I participated in a sleep study six years ago. It was a claustrophobic experience. All sorts of tubes and wires hooked onto my body to determine the source of my night terrors. Well, turns out the problem was poor sleep due to anemia (of which I had no idea night terrors were a symptom). While finding the solution to my problem was simple (it came in the form taking iron pills), the lead character in Anthony Scott Burns’ new sci-fi horror film Come True, doesn’t have it so easy.
The film, which premiered at Fantasia Fest 2020, examines the science of sleep through its main character whose mind travels from one nightmare to the next in an effort to uncover the cause of her sleeplessness. It’s a real shame that a refreshing premise, encapsulated in an expertly crafted film, with excellently paced jump scares, turns out to be a narratively clumsy, unmitigated mess with a conclusion that is downright insulting to its audience.
The film begins with 18-year-old Sarah (Julia Sarah Stone) waking up in a park. With a tense living situation at home, she prefers to couch surf. In addition to uncertain housing, she suffers from night terrors that prevent her from sleeping a full 8 hours. She gets in trouble, falls asleep in class, and is in danger of ruining her GPA.
At school, she finds a flyer calling for sleep study participants at a local university. The opportunity comes precisely at the right time, offering both a space to rest her head and perhaps a way towards defeating the terrible dreams that torment her. Before long, Sarah realizes that she’s become the channel to a frightening new discovery and her dreams may be the doorway to something far more sinister than a bad GPA.
The state of sleep is a science all on its own. I’m not well versed in this science, but with the little knowledge I have, brainwave activity during dream states can present us with a distorted version of reality. Our reality shapes our subconscious and the subconscious shapes our dreams. The battle between dreams and waking life is the crux of Sarah’s dilemma: a harrowing journey for a character with agency — something Sarah lacks. Things happen to Sarah and she isn’t given the ability to change it, which means her character sees no real change because she has no story arc. Sarah is being strung along like a character in a video game with no ending.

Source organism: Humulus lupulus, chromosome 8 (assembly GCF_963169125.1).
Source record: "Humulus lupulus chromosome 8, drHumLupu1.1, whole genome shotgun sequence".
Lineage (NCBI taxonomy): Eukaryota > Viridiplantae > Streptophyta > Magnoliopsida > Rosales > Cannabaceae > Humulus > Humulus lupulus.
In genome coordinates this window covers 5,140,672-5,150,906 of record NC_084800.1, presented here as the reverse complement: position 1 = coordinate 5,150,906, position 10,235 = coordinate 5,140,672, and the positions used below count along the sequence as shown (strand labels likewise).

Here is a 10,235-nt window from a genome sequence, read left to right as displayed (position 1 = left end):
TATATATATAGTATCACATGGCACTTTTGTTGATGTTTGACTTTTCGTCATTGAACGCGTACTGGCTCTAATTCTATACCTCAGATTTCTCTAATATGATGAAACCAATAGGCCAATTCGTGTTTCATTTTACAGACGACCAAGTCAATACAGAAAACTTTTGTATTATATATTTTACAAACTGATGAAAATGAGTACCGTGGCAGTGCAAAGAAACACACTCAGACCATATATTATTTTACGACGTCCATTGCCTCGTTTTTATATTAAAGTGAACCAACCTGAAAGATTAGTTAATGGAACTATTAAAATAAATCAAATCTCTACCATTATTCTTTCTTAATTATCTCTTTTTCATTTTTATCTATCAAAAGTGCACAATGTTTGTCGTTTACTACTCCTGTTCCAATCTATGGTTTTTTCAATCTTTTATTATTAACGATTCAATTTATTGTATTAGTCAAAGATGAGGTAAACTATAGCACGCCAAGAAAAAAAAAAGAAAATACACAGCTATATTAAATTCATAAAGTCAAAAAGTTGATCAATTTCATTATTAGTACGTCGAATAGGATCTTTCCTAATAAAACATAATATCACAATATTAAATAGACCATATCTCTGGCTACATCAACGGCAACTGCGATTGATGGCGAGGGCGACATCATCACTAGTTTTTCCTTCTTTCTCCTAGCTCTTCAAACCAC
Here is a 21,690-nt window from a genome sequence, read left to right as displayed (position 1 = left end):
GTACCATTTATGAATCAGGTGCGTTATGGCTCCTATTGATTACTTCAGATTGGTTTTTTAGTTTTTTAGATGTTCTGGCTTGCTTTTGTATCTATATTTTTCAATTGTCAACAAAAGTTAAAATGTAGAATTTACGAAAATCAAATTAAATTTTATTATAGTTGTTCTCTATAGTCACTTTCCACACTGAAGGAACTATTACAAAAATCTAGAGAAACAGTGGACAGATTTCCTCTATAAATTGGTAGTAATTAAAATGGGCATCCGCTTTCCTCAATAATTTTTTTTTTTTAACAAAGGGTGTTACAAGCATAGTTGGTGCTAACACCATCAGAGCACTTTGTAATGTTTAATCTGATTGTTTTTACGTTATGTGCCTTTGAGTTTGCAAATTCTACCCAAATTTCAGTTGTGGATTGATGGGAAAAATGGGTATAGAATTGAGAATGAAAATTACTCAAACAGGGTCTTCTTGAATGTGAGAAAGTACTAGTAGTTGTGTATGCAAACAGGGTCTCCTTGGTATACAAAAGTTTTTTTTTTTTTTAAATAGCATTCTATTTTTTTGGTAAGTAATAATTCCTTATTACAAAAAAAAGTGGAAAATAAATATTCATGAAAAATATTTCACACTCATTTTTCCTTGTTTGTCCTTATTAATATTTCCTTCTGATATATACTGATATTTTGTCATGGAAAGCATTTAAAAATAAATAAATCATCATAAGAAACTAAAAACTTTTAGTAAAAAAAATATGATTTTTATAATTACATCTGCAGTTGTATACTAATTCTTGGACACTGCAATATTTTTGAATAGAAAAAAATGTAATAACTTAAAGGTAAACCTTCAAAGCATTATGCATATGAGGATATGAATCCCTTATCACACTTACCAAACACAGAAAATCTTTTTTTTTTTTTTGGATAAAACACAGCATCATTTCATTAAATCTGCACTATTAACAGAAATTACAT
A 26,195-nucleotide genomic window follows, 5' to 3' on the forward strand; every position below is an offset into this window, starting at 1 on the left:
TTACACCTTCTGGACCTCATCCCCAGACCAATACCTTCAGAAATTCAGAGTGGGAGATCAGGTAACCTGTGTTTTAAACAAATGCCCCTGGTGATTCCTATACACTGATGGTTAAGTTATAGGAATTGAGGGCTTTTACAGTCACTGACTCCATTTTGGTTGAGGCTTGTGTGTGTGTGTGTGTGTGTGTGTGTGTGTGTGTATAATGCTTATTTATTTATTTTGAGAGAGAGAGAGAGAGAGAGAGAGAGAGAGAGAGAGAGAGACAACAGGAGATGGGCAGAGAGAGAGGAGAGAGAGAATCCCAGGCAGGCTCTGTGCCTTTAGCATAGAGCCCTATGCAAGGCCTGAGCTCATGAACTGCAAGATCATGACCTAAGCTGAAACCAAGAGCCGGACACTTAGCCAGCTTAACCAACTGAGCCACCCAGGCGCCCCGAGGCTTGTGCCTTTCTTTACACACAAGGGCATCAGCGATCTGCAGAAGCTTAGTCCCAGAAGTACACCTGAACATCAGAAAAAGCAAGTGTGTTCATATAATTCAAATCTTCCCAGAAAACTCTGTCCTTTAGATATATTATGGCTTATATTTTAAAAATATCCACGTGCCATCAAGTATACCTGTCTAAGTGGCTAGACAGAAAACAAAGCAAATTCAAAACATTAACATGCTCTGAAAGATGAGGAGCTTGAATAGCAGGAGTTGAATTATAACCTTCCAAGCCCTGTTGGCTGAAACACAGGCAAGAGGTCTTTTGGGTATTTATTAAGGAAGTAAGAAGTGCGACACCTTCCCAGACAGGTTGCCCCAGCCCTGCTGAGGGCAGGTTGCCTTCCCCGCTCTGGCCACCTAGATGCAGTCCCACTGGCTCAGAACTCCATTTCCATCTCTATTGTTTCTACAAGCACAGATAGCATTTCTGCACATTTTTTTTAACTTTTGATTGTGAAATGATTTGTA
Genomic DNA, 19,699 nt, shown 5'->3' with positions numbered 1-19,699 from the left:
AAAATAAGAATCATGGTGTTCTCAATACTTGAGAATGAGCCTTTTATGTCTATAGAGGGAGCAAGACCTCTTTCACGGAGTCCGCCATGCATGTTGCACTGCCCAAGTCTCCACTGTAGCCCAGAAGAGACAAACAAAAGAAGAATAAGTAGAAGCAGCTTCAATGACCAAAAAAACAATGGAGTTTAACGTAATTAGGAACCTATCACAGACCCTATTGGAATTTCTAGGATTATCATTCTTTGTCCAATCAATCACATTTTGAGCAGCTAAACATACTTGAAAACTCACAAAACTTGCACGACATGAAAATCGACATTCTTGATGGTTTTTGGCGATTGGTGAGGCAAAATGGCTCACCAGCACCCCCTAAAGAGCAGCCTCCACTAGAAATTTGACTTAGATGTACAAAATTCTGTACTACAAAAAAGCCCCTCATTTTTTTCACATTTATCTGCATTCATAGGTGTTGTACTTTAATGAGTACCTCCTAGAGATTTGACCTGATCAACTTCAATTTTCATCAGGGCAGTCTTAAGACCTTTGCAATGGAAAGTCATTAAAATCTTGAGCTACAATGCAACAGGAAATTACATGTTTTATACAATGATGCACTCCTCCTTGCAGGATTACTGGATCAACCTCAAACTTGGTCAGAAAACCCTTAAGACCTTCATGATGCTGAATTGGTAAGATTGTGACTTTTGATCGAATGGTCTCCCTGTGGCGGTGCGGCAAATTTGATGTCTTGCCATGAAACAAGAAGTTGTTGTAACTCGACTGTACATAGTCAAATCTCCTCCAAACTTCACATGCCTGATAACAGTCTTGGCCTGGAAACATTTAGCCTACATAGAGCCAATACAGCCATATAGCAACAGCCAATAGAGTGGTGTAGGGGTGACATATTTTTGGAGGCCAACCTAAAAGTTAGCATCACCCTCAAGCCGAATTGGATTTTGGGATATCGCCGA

The production and set design make this film bearable. Scott constructs a spine-chilling, creepy underworld that reflects the depths of Sarah’s mind and that’s beautiful to behold. There are small breadcrumbs throughout Come True that pay homage to Scott’s inspirations. In one scene, Sarah first meets sleep study doctor Jeremy who suggests she check a Phillip K. Dick book out of the library. You don’t reference a prolific sci-fi writer without finding inspiration in their work. The deeper Sarah goes into her dreams, the darker and violent they become, mirroring elements from Dante’s The Divine Comedy. Unfortunately, all of these literary references also do nothing for the story.
At times, dreams can be prophetic, at others they can be the doorway to something else entirely. How would you shape your dreams if you have full control over them and were conscious within them? There is much to explore and Come True does a great job masquerading as something intelligent and it almost exceeds but you don’t realize that until the very end of the third act.
Sarah is an unreliable mystery box, which leaves the labor of unpacking what exactly occurred in the film to the audience: a task that will be more frustrating than it is fun. The twist comes at a point in the film so late that you’ve already lost interest. What a waste because there is a better story underneath the surface that just doesn’t rise to the top.